A crest on a stone

May 22, 2013 § 1 Comment

Yesterday, I had the privilege of presiding over a time of remembrance and prayer with family and friends at the dedication of a memorial marker for Michael Schroeder, who left this world for the face-to-face presence of God on March 12, 2012.  Michael’s wife Lisa commissioned a beautiful marker (below) to provide their sons, Kyle, Blake and Derek, a means of teaching, as God wills, their children of their grandfather’s faith in the promise of God.  Here is what I shared.

The practice of setting up memorials has strong biblical precedent.  At several important junctures in Israel’s history God directed his people to commemorate an event by the setting up of stones—stones that call the people to remember God’s faithfulness.

One such occasion is recorded in Joshua 4, when the Israelites at last cross the Jordan River into the land promised to Abraham.  The crossing was by God’s power, because the river, which was at flood stage, was halted in its course so that Israel could cross on dry land.  After the crossing one man from each of the 12 tribes was to take a stone from the dry bed of the Jordan for setting up of memorial at Gilgal, east of the Jordan.

The people came up out of the Jordan on the tenth day of the first month, and they encamped at Gilgal on the east border of Jericho. And those twelve stones, which they took out of the Jordan, Joshua set up at Gilgal. And he said to the people of Israel, “When your children ask their fathers in times to come, ‘What do these stones mean?’ then you shall let your children know, ‘Israel passed over this Jordan on dry ground.’ For the LORD your God dried up the waters of the Jordan for you until you passed over, as the LORD your God did to the Red Sea, which he dried up for us until we passed over, so that all the peoples of the earth may know that the hand of the LORD is mighty, that you may fear the LORD your God forever.”  (Joshua 4:19-24, emphasis added)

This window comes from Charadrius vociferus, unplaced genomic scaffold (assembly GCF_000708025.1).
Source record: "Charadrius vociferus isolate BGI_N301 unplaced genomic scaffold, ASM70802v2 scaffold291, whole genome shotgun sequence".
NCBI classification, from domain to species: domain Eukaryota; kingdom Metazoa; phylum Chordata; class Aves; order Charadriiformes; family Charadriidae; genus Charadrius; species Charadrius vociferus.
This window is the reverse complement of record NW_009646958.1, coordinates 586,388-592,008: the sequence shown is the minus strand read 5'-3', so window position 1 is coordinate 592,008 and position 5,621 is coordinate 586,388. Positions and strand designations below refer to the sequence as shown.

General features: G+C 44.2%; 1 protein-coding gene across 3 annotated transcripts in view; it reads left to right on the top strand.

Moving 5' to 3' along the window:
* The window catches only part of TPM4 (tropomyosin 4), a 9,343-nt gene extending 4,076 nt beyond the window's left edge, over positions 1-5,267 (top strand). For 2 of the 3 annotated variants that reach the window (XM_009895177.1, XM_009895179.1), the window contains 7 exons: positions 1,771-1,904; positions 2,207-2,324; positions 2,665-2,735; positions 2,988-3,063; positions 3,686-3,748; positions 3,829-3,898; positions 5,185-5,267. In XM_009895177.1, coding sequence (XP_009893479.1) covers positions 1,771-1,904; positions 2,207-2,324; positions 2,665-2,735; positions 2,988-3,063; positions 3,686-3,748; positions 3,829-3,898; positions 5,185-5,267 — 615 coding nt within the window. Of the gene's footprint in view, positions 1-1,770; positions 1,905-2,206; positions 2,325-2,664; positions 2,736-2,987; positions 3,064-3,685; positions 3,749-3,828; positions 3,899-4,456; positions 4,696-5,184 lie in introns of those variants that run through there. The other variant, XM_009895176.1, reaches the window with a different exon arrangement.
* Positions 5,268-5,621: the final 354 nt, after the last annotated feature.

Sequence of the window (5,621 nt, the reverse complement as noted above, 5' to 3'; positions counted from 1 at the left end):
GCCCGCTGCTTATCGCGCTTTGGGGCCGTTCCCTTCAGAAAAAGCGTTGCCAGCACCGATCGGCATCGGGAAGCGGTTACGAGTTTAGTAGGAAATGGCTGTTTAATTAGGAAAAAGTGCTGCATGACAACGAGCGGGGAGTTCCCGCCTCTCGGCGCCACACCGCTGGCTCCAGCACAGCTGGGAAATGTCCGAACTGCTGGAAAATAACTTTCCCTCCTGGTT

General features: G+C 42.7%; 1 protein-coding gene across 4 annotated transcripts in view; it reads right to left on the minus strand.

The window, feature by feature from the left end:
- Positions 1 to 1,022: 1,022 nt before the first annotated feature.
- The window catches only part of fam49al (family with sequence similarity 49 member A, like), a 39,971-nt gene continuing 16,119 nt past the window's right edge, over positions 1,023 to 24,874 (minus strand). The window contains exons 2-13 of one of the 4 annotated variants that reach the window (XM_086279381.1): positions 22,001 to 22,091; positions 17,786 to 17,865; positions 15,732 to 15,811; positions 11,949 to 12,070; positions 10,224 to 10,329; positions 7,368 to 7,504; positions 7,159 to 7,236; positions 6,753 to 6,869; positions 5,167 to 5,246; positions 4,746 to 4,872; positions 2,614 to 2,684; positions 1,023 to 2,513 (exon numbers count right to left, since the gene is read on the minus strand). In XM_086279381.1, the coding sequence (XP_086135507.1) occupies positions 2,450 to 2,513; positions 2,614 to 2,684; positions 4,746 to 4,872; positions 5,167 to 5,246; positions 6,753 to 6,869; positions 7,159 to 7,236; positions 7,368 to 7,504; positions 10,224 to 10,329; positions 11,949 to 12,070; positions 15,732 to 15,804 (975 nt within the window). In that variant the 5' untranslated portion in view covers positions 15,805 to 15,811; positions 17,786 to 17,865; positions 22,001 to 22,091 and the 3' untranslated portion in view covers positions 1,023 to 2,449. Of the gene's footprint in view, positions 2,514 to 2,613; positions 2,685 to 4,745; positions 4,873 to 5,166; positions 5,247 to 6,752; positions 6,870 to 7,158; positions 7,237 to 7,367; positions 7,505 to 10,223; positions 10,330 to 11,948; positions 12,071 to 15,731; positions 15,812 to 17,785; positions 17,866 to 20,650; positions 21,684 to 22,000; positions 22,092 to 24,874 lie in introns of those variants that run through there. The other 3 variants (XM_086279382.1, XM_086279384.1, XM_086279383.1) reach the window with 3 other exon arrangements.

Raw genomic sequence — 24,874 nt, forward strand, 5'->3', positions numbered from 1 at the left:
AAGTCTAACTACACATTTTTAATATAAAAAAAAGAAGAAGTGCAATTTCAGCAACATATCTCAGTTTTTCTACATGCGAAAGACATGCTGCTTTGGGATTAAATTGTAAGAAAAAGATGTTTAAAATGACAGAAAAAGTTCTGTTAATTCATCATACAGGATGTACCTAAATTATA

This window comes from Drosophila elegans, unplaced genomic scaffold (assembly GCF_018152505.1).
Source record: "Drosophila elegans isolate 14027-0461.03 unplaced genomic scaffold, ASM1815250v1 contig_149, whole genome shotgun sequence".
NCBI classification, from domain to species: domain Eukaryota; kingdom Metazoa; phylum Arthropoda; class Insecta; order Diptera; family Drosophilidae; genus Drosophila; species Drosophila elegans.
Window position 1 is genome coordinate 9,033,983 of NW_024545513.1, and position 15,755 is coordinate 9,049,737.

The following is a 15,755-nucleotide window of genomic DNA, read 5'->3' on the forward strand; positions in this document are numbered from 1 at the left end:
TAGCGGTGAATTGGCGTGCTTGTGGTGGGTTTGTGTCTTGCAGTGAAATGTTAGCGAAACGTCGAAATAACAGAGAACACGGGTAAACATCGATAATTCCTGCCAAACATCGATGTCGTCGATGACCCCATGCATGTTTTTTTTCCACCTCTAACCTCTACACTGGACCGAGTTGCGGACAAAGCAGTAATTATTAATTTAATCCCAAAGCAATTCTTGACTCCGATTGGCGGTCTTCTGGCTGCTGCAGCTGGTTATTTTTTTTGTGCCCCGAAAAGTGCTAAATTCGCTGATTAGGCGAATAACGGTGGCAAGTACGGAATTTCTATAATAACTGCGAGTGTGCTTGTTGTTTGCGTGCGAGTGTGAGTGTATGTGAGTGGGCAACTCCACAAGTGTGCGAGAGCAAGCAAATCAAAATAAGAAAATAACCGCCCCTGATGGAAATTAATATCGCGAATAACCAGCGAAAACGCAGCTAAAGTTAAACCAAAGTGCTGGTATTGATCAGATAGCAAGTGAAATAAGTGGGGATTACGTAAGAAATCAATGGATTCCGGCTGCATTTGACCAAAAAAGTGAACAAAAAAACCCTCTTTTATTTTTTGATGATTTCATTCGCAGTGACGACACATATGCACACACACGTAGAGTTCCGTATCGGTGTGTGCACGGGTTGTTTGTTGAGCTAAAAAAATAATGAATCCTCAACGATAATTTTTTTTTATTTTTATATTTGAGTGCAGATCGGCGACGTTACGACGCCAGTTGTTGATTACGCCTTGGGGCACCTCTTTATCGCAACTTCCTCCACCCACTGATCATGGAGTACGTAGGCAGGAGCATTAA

Symbols are important pointers to greater realities; they draw our attention to the substance of what we as God’s people possess now by faith.  Memorials, then, are important because they do more than call us to remember an event; by design they mean something, teaching by symbols that “the hand of the LORD is mighty.”

Lisa wanted a memorial that took into consideration the charge of the Psalmist:

…things that we have heard and known,
                        that our fathers have told us.
            We will not hide them from their children,
                        but tell to the coming generation
            the glorious deeds of the LORD, and his might,
                        and the wonders that he has done.
            He established a testimony in Jacob
                        and appointed a law in Israel,
            which he commanded our fathers
                        to teach to their children,
            that the next generation might know them,
                        the children yet unborn,
            and arise and tell them to their children,
                        so that they should set their hope in God
            and not forget the works of God,
                        but keep his commandments… (Psalm 78:3-7)

As Lisa considered what kind of memorial would be placed here for Michael, she thought of these very things, looking for something that would point to the greater reality of Michael’s faith.  In God’s providence, through an issue of Tabletalk, Lisa discovered the crest known as the “Luther Rose.”  Given its specific symbolism of the Gospel message, it seemed a perfect memorial.IMG_8681